If they want to go co-op, go private, whatever they please, it isn’t my concern. My concern is we stop pretending there is a way to make the current system of advance application and lotteries equitable.

    I have not heard a single idea here that would make this system equitable.

    I think we are deluding ourselves if we think there is a way to make charters equally accessible to all, including homeless, ELL, disabled, foster and marginalized children. There is simply no way you can make an inherently unjust system just.

    I’m not an expert and I don’t know what sort of plan needs to take place to abolish school choice. But what I do think needs to happen is a return to the community school.

    I see a lot of arguing that first we need to make community schools strong again, then this will “attract” all those who are benefiting from the current inequity.

    I don’t think this is a viable solution. We can’t make the schools strong without the students, their families, and the funds they bring. And this will not happen as long as we have the current system.

    Peter, since you asked:
    EI is Early Intervention
    It is not an IEP. An IEP is a legally binding contract that forces the school district to serve a disabled child.

    Many kids get early intervention at ages 3 or 4 and then are discharged before entering public school. Getting IE does not mean a child will qualify for an IEP. The IEP standards are very strict.

  13. Comment from Stephanie:

    Chiming in on the making charter schools equitable for all….If there are new ideas then one of them simply cannot be weighted lotteries in favor of minorities because this sets up a new inequity. It might have been Rose or someone else that talked about sitting in on a meeting for a certain school and another parent said, “You won’t have any trouble getting him in here.” If the lottery is truly blind then the only “weighing” that would be remotely equitable is to do charter sign up drives in neighborhoods like block parties or canvassing and actively encouraging people to sign up. Other ways would be getting rid of sibling preference, no mandatory meetings, and providing transportation.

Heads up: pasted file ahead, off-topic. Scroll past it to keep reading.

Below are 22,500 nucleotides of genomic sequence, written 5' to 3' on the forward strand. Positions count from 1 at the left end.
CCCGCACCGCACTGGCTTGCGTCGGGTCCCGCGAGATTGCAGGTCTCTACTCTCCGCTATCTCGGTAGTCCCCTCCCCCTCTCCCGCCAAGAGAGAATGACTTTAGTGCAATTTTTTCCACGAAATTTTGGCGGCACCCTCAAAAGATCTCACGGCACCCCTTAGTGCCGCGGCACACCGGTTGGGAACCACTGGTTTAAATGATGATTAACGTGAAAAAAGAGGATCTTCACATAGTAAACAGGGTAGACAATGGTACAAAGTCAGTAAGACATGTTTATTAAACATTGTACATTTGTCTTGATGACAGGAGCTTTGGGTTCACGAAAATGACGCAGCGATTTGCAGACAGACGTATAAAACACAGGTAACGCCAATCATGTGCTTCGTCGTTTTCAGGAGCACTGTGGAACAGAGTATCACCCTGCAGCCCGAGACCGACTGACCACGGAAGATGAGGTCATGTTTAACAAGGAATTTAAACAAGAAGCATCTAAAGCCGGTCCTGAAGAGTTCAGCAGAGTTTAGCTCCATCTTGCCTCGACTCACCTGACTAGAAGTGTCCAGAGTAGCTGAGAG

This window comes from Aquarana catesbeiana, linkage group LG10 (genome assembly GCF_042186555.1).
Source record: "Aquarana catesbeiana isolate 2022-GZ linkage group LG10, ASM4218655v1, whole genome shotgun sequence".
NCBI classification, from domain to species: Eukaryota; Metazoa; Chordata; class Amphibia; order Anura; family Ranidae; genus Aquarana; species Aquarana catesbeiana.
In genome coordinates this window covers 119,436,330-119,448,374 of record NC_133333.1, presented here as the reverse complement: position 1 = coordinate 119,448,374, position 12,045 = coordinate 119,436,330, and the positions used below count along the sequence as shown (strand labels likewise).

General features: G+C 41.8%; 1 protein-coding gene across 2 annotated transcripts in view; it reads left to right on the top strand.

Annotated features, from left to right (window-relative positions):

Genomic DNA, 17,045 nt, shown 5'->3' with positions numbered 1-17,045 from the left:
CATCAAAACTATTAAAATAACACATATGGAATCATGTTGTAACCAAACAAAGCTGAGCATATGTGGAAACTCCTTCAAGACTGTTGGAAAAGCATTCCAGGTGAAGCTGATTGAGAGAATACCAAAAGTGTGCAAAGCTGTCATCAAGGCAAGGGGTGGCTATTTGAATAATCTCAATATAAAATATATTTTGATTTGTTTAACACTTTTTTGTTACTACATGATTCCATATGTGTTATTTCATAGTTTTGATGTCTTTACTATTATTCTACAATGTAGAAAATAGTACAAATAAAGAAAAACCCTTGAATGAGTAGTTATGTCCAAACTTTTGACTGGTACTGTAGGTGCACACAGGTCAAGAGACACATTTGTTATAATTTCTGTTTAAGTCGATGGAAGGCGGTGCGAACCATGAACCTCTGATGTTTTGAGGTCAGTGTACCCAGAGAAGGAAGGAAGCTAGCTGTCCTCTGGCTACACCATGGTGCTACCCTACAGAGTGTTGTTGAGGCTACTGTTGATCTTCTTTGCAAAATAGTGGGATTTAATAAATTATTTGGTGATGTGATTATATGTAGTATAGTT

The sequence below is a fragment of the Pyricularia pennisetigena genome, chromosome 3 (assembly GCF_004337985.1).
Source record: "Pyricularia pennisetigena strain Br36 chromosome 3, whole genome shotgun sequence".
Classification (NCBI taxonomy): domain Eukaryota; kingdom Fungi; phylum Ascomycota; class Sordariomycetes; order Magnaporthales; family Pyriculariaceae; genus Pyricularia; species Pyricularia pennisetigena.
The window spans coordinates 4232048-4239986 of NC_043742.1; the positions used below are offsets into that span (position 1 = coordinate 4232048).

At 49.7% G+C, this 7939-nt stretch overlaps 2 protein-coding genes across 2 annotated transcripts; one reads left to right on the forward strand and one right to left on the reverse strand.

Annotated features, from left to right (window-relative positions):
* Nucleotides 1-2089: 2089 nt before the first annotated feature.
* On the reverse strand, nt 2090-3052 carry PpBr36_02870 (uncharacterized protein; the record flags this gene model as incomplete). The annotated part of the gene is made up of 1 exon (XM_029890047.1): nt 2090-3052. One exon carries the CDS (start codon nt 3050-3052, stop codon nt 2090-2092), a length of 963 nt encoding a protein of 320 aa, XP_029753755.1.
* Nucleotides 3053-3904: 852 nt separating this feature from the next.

At the school board meeting the Emerson charter cited the sibling preference as a limitation to increasing diversity.

  14. Comment from Dorsai:

    I’ve stayed quiet for a few days to let things sink in a little bit. I looked over the entire list of blog postings again, and there’s one frustrating fact that I can’t seem to get over.

    I feel that myself, Peter, and Mike have reached out to try to explain why we like charters, and why we believe there’s value in them for our children. But I don’t see that there’s been a similar effort from those who feel that choice/charters are robbing our schools of equity.

    I believe that most of the charter supporters have reached out, to different extents, for some compromise. I was willing to countenance a solution which didn’t have charters, if only someone would provide some ideas about how to address my concerns in public schools.

    We all long for a concrete solution which offers equity and flexible, effective education for our children, regardless of ability, race, or other tangible differences.

    We have heard why people are affronted by charters and choice, and I believe several of us (“us” being charter supporters) have spoken up to try to demonstrate that we understand what you dislike about the effect of charters and choice.

    Rose, Stephani, Ohme, Steve – please understand that I want a solution, and am willing to compromise a lot (i.e., a vision with no charters) – but compromise requires a step forward from you, too.

    I’ve asked, and Peter’s asked, for suggestions that address our concerns – beyond vague assurances that removing choice/charters, and restoring full funding to neighborhood schools, will somehow results in schools that satisfy us.